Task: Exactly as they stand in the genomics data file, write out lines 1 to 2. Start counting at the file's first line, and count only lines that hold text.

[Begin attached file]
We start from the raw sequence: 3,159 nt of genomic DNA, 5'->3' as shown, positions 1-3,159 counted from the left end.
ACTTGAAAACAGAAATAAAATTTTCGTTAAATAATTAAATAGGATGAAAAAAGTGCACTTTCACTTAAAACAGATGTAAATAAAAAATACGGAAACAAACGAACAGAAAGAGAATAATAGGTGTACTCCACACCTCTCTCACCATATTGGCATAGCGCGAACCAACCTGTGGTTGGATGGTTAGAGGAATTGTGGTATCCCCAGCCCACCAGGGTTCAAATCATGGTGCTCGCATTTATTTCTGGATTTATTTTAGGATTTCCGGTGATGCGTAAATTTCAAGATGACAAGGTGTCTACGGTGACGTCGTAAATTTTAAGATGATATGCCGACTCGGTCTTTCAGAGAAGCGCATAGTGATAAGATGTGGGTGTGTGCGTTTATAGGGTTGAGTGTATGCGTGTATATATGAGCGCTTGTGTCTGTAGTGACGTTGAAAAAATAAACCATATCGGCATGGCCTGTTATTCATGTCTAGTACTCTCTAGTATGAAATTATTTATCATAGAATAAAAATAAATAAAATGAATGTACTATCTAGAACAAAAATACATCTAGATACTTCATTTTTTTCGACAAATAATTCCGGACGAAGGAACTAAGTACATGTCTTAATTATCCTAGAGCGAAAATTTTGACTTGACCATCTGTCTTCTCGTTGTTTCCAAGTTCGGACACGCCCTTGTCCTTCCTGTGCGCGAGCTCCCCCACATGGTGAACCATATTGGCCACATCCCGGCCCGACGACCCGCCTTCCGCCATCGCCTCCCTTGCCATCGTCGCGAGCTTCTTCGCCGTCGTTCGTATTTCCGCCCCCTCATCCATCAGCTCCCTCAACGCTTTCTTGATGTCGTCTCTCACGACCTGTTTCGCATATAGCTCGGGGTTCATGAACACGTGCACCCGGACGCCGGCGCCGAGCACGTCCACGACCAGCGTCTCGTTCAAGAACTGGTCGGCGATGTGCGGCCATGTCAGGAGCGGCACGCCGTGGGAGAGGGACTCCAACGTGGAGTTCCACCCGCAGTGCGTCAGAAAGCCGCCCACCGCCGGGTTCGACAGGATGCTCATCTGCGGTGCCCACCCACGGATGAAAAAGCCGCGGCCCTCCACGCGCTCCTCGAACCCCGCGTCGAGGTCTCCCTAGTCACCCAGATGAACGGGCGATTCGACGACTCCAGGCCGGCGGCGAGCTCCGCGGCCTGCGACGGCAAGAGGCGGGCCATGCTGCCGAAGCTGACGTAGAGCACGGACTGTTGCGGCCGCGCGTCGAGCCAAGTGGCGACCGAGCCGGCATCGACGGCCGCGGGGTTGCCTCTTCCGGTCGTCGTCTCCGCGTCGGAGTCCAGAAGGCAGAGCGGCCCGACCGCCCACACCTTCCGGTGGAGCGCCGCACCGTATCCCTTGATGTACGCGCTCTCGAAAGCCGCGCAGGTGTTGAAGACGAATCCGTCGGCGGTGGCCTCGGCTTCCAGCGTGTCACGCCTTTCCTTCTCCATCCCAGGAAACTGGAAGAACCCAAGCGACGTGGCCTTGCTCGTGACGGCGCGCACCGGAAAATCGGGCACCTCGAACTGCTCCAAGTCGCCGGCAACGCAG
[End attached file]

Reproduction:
We start from the raw sequence: 3,159 nt of genomic DNA, 5'->3' as shown, positions 1-3,159 counted from the left end.
ACTTGAAAACAGAAATAAAATTTTCGTTAAATAATTAAATAGGATGAAAAAAGTGCACTTTCACTTAAAACAGATGTAAATAAAAAATACGGAAACAAACGAACAGAAAGAGAATAATAGGTGTACTCCACACCTCTCTCACCATATTGGCATAGCGCGAACCAACCTGTGGTTGGATGGTTAGAGGAATTGTGGTATCCCCAGCCCACCAGGGTTCAAATCATGGTGCTCGCATTTATTTCTGGATTTATTTTAGGATTTCCGGTGATGCGTAAATTTCAAGATGACAAGGTGTCTACGGTGACGTCGTAAATTTTAAGATGATATGCCGACTCGGTCTTTCAGAGAAGCGCATAGTGATAAGATGTGGGTGTGTGCGTTTATAGGGTTGAGTGTATGCGTGTATATATGAGCGCTTGTGTCTGTAGTGACGTTGAAAAAATAAACCATATCGGCATGGCCTGTTATTCATGTCTAGTACTCTCTAGTATGAAATTATTTATCATAGAATAAAAATAAATAAAATGAATGTACTATCTAGAACAAAAATACATCTAGATACTTCATTTTTTTCGACAAATAATTCCGGACGAAGGAACTAAGTACATGTCTTAATTATCCTAGAGCGAAAATTTTGACTTGACCATCTGTCTTCTCGTTGTTTCCAAGTTCGGACACGCCCTTGTCCTTCCTGTGCGCGAGCTCCCCCACATGGTGAACCATATTGGCCACATCCCGGCCCGACGACCCGCCTTCCGCCATCGCCTCCCTTGCCATCGTCGCGAGCTTCTTCGCCGTCGTTCGTATTTCCGCCCCCTCATCCATCAGCTCCCTCAACGCTTTCTTGATGTCGTCTCTCACGACCTGTTTCGCATATAGCTCGGGGTTCATGAACACGTGCACCCGGACGCCGGCGCCGAGCACGTCCACGACCAGCGTCTCGTTCAAGAACTGGTCGGCGATGTGCGGCCATGTCAGGAGCGGCACGCCGTGGGAGAGGGACTCCAACGTGGAGTTCCACCCGCAGTGCGTCAGAAAGCCGCCCACCGCCGGGTTCGACAGGATGCTCATCTGCGGTGCCCACCCACGGATGAAAAAGCCGCGGCCCTCCACGCGCTCCTCGAACCCCGCGTCGAGGTCTCCCTAGTCACCCAGATGAACGGGCGATTCGACGACTCCAGGCCGGCGGCGAGCTCCGCGGCCTGCGACGGCAAGAGGCGGGCCATGCTGCCGAAGCTGACGTAGAGCACGGACTGTTGCGGCCGCGCGTCGAGCCAAGTGGCGACCGAGCCGGCATCGACGGCCGCGGGGTTGCCTCTTCCGGTCGTCGTCTCCGCGTCGGAGTCCAGAAGGCAGAGCGGCCCGACCGCCCACACCTTCCGGTGGAGCGCCGCACCGTATCCCTTGATGTACGCGCTCTCGAAAGCCGCGCAGGTGTTGAAGACGAATCCGTCGGCGGTGGCCTCGGCTTCCAGCGTGTCACGCCTTTCCTTCTCCATCCCAGGAAACTGGAAGAACCCAAGCGACGTGGCCTTGCTCGTGACGGCGCGCACCGGAAAATCGGGCACCTCGAACTGCTCCAAGTCGCCGGCAACGCAG